CB: You are in good position to make a run at the starting point guard position for Oak Hill next season. What do you feel you need to tie up and take care of so Coach Smith gives you those keys?

LW: Basically just reading the game. How to read the defense and limiting turnovers. With everything coming to me now like my shot, getting to the hoop and coming off screens I feel everything is starting to fall into place now. I’m really starting to feel that next year can be my time to show out.

CB: Your big brother Roddell made the move last year from JUCO to University of Buffalo and won the conference tournament this year. Do you guys keep in touch throughout the season much?

LW: I talk to him every day. He reminds me to stay focused and how to stay ready. He won a JUCO championship two years ago and he just wants me to win championships with Oak Hill and kind of do what he did and put our city on my back.

CB: Nevell Provo is a point guard from North Preston, NS also. He too played at a prep power Huntington Prep before committing to Loyola Maryland. Do you guys keep in touch? Has he offered any advice to you over the years on how to deal with a lot of virtual hoopla and playing on the big stage?

LW: We train together, play pick up together, were from the same area so we hang out with each other. It’s great to see him commit. I congratulated him and am so happy for him.  He reminds me all the time to not let anything get to my head and keep working at all times and that everything will take care of itself. Also not from the same area is Nate Darling at DeMatha, he’s doing good and I got to see him when we played in D.C. I like to keep tabs on other Scotia players.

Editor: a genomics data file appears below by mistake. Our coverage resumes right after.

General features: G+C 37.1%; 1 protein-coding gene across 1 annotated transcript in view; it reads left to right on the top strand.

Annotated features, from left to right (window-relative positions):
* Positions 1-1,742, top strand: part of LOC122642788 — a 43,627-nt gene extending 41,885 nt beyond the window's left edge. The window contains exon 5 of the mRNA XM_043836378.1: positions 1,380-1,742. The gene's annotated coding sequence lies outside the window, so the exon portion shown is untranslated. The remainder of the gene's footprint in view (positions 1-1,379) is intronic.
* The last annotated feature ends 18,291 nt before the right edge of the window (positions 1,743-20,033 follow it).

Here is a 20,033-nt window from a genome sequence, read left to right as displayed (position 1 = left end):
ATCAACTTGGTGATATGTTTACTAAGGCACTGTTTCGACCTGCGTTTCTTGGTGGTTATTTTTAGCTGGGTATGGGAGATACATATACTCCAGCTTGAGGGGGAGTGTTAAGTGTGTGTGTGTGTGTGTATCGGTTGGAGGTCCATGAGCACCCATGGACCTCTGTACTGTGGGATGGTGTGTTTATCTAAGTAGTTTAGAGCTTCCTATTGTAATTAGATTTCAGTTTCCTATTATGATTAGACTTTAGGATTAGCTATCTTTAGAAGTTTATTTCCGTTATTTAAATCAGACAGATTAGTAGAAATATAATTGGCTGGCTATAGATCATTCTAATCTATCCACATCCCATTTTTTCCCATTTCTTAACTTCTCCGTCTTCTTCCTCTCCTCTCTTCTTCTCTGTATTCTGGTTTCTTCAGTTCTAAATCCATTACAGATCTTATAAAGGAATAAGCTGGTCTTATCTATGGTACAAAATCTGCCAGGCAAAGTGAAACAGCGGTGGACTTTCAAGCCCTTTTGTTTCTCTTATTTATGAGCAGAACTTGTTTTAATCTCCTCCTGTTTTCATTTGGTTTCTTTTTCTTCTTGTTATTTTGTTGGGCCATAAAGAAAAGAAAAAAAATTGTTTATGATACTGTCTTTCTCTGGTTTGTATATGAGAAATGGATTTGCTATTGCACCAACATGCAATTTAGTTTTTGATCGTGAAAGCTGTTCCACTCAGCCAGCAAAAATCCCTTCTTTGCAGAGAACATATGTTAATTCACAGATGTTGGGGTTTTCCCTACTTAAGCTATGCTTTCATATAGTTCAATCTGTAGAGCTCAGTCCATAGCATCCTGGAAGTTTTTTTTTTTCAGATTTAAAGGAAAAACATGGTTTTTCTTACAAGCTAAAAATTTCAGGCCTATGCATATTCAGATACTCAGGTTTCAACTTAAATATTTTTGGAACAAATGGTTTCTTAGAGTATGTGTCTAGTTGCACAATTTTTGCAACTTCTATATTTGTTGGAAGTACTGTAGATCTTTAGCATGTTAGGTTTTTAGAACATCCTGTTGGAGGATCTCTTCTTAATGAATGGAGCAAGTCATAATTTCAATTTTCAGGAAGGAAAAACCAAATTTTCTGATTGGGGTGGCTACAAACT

CB: How much does representing North Preston, NS mean to you? It’s a less fortunate neighborhood and but are you relishing the chance to provide inspiration for the youth out there?

LW: Not a lot of kids make it out of there. It’s real bad over there and with me being on a big stage and having so many kids look up to me I feel like I have to be an example for them and just put on for them.

Wigginton in 2013-14 with Prince Andrew in Nova Scotia

CB: Any other people from Nova Scotia that played a role in helping you get where you are today?

LW:   I also want to shout where my mother is from Uniacke Square. North Preston did a lot for me and Uniacke Square did lot for me too. I played ball in both those areas growing up and want to inspire both those communities. My uncle Colter has been around my whole life too. Training and coaching me growing up since I can remember. In my corner no matter what decision I’ve made. He’s been always around and we do stuff off the court not just on the court like hanging out. He’s like a big mentor to me and younger kids growing up in Scotia creating exposure whether it be taking them to tournaments or creating opportunities through networking.